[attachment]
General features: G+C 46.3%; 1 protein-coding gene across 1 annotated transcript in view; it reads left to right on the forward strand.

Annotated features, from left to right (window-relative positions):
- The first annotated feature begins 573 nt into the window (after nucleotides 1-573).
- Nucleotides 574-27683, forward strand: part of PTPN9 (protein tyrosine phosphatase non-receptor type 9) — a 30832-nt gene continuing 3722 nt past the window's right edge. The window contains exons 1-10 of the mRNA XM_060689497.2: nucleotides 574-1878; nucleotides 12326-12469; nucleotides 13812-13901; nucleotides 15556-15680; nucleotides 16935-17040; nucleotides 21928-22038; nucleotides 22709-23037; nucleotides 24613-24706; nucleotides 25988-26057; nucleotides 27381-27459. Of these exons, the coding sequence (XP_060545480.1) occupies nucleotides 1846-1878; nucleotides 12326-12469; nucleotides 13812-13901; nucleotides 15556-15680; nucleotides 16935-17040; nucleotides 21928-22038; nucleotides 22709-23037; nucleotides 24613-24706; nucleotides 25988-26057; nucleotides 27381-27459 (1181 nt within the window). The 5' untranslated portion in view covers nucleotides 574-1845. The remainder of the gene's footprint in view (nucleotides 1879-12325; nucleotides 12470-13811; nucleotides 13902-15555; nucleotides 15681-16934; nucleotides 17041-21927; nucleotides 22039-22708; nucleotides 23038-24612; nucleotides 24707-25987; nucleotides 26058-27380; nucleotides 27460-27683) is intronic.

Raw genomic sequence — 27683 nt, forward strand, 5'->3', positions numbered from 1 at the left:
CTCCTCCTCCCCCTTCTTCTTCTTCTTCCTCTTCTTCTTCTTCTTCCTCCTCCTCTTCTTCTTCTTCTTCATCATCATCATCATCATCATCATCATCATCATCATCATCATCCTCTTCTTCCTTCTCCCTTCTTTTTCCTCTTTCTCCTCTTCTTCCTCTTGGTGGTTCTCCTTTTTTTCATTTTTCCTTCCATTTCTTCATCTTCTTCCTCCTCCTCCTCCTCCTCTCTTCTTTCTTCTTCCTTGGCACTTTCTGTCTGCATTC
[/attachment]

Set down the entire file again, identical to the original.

General features: G+C 46.3%; 1 protein-coding gene across 1 annotated transcript in view; it reads left to right on the forward strand.

Annotated features, from left to right (window-relative positions):
- The first annotated feature begins 573 nt into the window (after nucleotides 1-573).
- Nucleotides 574-27683, forward strand: part of PTPN9 (protein tyrosine phosphatase non-receptor type 9) — a 30832-nt gene continuing 3722 nt past the window's right edge. The window contains exons 1-10 of the mRNA XM_060689497.2: nucleotides 574-1878; nucleotides 12326-12469; nucleotides 13812-13901; nucleotides 15556-15680; nucleotides 16935-17040; nucleotides 21928-22038; nucleotides 22709-23037; nucleotides 24613-24706; nucleotides 25988-26057; nucleotides 27381-27459. Of these exons, the coding sequence (XP_060545480.1) occupies nucleotides 1846-1878; nucleotides 12326-12469; nucleotides 13812-13901; nucleotides 15556-15680; nucleotides 16935-17040; nucleotides 21928-22038; nucleotides 22709-23037; nucleotides 24613-24706; nucleotides 25988-26057; nucleotides 27381-27459 (1181 nt within the window). The 5' untranslated portion in view covers nucleotides 574-1845. The remainder of the gene's footprint in view (nucleotides 1879-12325; nucleotides 12470-13811; nucleotides 13902-15555; nucleotides 15681-16934; nucleotides 17041-21927; nucleotides 22039-22708; nucleotides 23038-24612; nucleotides 24707-25987; nucleotides 26058-27380; nucleotides 27460-27683) is intronic.

Raw genomic sequence — 27683 nt, forward strand, 5'->3', positions numbered from 1 at the left:
CTCCTCCTCCCCCTTCTTCTTCTTCTTCCTCTTCTTCTTCTTCTTCCTCCTCCTCTTCTTCTTCTTCTTCATCATCATCATCATCATCATCATCATCATCATCATCATCATCCTCTTCTTCCTTCTCCCTTCTTTTTCCTCTTTCTCCTCTTCTTCCTCTTGGTGGTTCTCCTTTTTTTCATTTTTCCTTCCATTTCTTCATCTTCTTCCTCCTCCTCCTCCTCCTCTCTTCTTTCTTCTTCCTTGGCACTTTCTGTCTGCATTC